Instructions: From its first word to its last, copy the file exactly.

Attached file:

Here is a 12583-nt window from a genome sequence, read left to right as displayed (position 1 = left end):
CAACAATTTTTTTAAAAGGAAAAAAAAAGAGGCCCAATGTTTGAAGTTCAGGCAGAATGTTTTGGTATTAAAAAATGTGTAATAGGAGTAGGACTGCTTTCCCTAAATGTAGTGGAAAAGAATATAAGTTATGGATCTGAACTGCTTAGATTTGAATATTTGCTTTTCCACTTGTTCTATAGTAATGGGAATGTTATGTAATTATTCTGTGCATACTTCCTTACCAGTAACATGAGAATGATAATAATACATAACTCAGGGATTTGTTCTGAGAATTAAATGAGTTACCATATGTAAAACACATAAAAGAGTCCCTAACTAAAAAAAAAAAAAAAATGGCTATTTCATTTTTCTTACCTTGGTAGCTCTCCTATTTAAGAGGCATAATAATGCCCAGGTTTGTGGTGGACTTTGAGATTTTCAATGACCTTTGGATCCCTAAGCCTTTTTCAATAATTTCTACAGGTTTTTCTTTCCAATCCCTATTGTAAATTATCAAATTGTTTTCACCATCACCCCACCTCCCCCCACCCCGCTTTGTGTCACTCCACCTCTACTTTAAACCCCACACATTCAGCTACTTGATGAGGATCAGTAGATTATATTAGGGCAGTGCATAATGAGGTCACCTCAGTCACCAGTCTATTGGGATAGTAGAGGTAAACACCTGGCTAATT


Here is a 12583-nt window from a genome sequence, read left to right as displayed (position 1 = left end):
CAACAATTTTTTTAAAAGGAAAAAAAAAGAGGCCCAATGTTTGAAGTTCAGGCAGAATGTTTTGGTATTAAAAAATGTGTAATAGGAGTAGGACTGCTTTCCCTAAATGTAGTGGAAAAGAATATAAGTTATGGATCTGAACTGCTTAGATTTGAATATTTGCTTTTCCACTTGTTCTATAGTAATGGGAATGTTATGTAATTATTCTGTGCATACTTCCTTACCAGTAACATGAGAATGATAATAATACATAACTCAGGGATTTGTTCTGAGAATTAAATGAGTTACCATATGTAAAACACATAAAAGAGTCCCTAACTAAAAAAAAAAAAAAAATGGCTATTTCATTTTTCTTACCTTGGTAGCTCTCCTATTTAAGAGGCATAATAATGCCCAGGTTTGTGGTGGACTTTGAGATTTTCAATGACCTTTGGATCCCTAAGCCTTTTTCAATAATTTCTACAGGTTTTTCTTTCCAATCCCTATTGTAAATTATCAAATTGTTTTCACCATCACCCCACCTCCCCCCACCCCGCTTTGTGTCACTCCACCTCTACTTTAAACCCCACACATTCAGCTACTTGATGAGGATCAGTAGATTATATTAGGGCAGTGCATAATGAGGTCACCTCAGTCACCAGTCTATTGGGATAGTAGAGGTAAACACCTGGCTAATT